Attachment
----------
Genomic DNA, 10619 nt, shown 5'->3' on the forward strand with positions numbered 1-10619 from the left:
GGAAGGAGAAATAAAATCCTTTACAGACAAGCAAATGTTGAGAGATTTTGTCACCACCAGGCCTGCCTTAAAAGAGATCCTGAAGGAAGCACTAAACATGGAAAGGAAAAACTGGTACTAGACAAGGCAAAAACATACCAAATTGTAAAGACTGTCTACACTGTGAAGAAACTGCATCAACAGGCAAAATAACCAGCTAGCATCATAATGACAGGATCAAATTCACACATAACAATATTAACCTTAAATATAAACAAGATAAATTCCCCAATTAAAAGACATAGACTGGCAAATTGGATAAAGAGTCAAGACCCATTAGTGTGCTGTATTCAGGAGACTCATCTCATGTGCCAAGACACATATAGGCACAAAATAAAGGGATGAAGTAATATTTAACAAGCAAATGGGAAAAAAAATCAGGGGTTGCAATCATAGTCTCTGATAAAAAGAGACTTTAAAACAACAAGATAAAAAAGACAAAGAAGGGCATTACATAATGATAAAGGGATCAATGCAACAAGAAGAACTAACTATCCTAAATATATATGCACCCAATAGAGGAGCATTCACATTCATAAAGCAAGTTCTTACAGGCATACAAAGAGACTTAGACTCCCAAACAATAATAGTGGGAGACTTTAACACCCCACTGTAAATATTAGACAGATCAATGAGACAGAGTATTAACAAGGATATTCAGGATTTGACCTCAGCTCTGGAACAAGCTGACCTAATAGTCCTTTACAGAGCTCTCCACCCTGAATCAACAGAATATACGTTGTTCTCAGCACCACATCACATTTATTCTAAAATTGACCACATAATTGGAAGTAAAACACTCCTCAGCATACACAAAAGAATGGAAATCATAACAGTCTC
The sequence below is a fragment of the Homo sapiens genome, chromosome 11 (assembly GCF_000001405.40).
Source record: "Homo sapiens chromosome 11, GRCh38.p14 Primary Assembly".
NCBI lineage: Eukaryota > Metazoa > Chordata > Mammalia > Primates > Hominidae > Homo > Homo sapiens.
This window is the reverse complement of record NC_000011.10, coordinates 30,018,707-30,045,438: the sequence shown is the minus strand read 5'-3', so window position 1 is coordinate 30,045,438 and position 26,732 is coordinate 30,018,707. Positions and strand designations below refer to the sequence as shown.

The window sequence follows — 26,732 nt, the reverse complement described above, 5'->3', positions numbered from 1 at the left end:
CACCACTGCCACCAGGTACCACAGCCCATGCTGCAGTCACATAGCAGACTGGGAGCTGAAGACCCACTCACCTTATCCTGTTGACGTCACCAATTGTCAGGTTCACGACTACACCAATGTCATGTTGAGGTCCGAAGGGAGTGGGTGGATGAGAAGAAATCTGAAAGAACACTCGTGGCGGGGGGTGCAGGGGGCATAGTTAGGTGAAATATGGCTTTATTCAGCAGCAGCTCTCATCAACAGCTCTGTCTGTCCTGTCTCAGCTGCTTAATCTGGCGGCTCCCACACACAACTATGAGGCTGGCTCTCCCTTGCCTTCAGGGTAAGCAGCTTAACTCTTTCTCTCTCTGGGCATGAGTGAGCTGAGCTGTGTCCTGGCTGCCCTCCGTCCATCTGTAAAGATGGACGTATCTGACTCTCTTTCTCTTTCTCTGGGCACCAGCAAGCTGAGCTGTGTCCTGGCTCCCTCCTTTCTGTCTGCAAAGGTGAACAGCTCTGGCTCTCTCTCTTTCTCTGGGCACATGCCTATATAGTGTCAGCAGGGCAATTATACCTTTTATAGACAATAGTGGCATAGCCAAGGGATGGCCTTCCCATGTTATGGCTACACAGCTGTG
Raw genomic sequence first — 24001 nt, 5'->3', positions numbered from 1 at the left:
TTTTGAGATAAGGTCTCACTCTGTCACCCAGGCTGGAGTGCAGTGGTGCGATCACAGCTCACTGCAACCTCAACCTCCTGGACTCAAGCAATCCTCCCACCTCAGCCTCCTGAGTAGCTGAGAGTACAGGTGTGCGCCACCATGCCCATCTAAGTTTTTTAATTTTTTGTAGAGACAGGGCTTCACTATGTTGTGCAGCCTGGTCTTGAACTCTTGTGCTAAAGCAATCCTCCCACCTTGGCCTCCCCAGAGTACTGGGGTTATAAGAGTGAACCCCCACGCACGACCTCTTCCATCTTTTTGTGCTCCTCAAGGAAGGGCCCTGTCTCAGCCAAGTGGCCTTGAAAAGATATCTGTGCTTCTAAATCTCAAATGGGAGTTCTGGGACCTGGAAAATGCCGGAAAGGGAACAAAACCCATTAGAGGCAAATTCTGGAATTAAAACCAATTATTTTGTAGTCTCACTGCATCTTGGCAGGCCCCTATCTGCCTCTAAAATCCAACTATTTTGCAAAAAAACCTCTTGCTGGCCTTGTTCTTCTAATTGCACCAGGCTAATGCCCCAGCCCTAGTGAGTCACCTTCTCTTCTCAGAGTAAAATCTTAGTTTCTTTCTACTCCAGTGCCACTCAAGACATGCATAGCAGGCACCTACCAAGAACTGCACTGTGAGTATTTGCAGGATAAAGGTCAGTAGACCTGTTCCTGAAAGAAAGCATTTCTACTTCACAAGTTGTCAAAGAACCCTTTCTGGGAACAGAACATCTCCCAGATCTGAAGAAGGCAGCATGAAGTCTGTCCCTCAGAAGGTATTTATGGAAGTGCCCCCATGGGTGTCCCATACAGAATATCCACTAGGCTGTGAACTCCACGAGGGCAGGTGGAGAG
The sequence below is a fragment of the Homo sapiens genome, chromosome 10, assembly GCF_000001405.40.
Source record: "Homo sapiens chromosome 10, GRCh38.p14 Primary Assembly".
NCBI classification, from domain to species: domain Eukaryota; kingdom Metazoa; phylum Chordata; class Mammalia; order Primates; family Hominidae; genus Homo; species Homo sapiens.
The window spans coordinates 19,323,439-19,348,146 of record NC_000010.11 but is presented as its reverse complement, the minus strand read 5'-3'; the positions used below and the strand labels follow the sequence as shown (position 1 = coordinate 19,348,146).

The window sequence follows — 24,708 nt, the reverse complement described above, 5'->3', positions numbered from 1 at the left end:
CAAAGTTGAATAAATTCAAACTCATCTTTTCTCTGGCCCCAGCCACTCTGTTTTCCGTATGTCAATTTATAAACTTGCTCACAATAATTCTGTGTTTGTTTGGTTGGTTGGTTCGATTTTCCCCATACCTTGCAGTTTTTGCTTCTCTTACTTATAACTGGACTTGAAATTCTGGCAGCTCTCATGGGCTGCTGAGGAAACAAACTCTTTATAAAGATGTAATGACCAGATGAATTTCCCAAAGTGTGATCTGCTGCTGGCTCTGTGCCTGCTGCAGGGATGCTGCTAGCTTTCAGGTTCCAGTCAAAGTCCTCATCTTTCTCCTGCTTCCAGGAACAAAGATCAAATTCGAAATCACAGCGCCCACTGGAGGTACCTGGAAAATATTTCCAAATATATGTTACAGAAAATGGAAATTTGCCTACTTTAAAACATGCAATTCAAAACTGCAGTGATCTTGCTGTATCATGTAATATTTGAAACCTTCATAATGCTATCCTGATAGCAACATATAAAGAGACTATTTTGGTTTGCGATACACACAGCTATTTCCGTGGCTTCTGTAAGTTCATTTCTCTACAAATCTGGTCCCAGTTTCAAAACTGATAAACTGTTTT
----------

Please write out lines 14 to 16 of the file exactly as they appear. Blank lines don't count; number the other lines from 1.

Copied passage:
The window spans coordinates 19,323,439-19,348,146 of record NC_000010.11 but is presented as its reverse complement, the minus strand read 5'-3'; the positions used below and the strand labels follow the sequence as shown (position 1 = coordinate 19,348,146).

The window sequence follows — 24,708 nt, the reverse complement described above, 5'->3', positions numbered from 1 at the left end:
CAAAGTTGAATAAATTCAAACTCATCTTTTCTCTGGCCCCAGCCACTCTGTTTTCCGTATGTCAATTTATAAACTTGCTCACAATAATTCTGTGTTTGTTTGGTTGGTTGGTTCGATTTTCCCCATACCTTGCAGTTTTTGCTTCTCTTACTTATAACTGGACTTGAAATTCTGGCAGCTCTCATGGGCTGCTGAGGAAACAAACTCTTTATAAAGATGTAATGACCAGATGAATTTCCCAAAGTGTGATCTGCTGCTGGCTCTGTGCCTGCTGCAGGGATGCTGCTAGCTTTCAGGTTCCAGTCAAAGTCCTCATCTTTCTCCTGCTTCCAGGAACAAAGATCAAATTCGAAATCACAGCGCCCACTGGAGGTACCTGGAAAATATTTCCAAATATATGTTACAGAAAATGGAAATTTGCCTACTTTAAAACATGCAATTCAAAACTGCAGTGATCTTGCTGTATCATGTAATATTTGAAACCTTCATAATGCTATCCTGATAGCAACATATAAAGAGACTATTTTGGTTTGCGATACACACAGCTATTTCCGTGGCTTCTGTAAGTTCATTTCTCTACAAATCTGGTCCCAGTTTCAAAACTGATAAACTGTTTT